Spanish judges strike to demand reforms

18th February 2009, Comments 0 comments

Around 1,500 judges staged an unprecedented strike to demand more resources for the country’s judicial system.

MADRID – Judges in Spain staged an unprecedented strike on Wednesday to demand more resources for the country's overburdened judicial system, judicial associations said.

Around 1,500 judges observed the protest at around midday, or more than one third of 4,400 throughout the country, according to figures supplied by the associations, which have pledged to maintain a minimum service.

The judges are demanding a 3.0 percent annual hike in the budget for the sector over five years, compared to the 1.0 percent planned by the Socialist government, the creation of 1,200 new positions and a plan to modernise the computer system.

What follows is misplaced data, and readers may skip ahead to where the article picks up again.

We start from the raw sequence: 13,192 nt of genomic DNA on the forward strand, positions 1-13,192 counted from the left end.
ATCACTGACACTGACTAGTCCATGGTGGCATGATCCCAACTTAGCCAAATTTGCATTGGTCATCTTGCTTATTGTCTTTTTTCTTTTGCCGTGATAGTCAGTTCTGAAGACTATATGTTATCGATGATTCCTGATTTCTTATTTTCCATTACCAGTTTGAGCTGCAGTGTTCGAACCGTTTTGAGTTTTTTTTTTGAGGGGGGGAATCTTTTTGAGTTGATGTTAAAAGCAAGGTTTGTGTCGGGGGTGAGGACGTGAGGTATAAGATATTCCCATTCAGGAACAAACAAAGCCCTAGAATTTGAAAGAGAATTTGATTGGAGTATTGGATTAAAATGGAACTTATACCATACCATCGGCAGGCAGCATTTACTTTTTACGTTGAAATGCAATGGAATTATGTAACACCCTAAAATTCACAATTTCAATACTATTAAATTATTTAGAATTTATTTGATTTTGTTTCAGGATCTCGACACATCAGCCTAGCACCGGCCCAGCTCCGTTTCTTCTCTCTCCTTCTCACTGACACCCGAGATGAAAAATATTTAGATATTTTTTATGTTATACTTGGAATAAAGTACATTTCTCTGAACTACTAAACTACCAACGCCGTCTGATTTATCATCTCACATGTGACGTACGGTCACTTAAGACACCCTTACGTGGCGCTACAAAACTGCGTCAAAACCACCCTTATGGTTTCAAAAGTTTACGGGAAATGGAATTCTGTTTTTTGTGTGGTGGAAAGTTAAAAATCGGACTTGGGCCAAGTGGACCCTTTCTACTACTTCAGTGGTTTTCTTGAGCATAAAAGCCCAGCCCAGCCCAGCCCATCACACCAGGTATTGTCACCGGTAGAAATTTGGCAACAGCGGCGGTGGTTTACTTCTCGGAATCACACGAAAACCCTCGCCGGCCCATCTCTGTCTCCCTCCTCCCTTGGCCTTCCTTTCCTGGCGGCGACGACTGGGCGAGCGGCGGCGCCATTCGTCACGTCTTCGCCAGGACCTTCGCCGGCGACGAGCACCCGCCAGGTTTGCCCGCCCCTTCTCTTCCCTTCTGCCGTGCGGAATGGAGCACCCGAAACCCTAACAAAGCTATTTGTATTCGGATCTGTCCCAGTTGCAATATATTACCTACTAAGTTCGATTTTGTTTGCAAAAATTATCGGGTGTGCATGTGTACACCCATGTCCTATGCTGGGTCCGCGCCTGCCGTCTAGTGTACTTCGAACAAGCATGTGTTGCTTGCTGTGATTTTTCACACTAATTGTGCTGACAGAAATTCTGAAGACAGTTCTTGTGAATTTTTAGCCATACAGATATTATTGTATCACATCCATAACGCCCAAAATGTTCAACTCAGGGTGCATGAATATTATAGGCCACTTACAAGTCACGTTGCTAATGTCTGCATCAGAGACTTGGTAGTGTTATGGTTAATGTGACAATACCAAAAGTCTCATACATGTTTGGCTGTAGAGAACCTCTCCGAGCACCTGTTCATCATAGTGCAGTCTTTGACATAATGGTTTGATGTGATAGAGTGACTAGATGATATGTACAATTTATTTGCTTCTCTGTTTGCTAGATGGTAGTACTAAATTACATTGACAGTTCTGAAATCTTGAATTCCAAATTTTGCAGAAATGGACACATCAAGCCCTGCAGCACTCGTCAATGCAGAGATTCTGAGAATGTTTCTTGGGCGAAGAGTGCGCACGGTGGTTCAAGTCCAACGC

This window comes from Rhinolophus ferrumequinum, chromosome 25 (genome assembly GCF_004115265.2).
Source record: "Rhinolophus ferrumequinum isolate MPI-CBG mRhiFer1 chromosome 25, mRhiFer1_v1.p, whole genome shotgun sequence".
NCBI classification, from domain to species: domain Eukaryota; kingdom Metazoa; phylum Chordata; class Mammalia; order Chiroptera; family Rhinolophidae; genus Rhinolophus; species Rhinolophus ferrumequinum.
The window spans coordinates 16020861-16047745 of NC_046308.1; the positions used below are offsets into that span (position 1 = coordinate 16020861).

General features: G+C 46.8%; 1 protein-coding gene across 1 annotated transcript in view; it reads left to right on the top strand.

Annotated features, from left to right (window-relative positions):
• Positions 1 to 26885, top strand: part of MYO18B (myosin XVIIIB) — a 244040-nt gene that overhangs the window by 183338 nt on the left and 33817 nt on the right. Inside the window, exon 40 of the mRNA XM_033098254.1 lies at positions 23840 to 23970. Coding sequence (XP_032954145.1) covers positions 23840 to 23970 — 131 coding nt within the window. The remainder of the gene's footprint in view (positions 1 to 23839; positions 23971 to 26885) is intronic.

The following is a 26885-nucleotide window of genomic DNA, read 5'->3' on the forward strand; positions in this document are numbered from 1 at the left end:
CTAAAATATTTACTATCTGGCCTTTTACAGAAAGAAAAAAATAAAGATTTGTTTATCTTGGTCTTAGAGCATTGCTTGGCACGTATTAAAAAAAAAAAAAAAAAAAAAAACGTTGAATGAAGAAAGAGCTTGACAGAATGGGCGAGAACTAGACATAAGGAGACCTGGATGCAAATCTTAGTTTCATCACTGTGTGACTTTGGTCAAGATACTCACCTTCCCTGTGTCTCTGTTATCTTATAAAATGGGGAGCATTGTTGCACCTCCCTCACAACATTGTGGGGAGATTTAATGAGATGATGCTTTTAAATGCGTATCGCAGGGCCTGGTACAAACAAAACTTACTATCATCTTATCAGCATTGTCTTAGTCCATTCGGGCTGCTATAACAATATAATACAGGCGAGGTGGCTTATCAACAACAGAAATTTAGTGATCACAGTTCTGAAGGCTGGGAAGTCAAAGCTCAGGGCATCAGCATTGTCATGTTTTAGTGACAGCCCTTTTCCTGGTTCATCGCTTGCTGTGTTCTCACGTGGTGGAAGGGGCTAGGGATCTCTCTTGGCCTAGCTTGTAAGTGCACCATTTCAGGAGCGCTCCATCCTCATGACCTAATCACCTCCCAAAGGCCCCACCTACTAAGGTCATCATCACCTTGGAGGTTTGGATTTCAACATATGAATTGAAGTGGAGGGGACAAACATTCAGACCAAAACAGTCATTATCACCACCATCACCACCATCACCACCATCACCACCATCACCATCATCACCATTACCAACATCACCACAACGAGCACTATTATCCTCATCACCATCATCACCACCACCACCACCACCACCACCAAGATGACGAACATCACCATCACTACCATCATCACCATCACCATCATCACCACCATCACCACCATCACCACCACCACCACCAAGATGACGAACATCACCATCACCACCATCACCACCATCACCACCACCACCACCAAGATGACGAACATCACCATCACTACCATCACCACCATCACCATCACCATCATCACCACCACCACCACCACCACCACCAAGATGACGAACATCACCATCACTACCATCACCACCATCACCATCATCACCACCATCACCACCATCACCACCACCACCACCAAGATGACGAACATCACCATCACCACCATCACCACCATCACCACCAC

The body that oversees the judiciary, the CGPJ, declared the first national strike by judges to be illegal but declined to take any measures to prevent it.

Justice Minister Mariano Fernandez Bermejo condemned the attitude of a "minority" of judges.

But in an address to parliament Wednesday, he confirmed plans to modernise the judicial system, which is "30 years behind" in terms of investment.

The justice spokesman for the conservative opposition Popular Party, Federico Trillo, condemned the "gigantic backlog" in the courts where more than two million cases are pending with an insufficient number of judges to handle them.

Last October, Spanish court staff went on strike after a judge and a court official were punished for failing to send to prison a convicted paedophile who later allegedly killed a five-year-old girl.

Unions at the time said that action was needed to draw attention to a lack of resources at courts which they have blamed for the error which let the man remain at large.

[AFP / Expatica]

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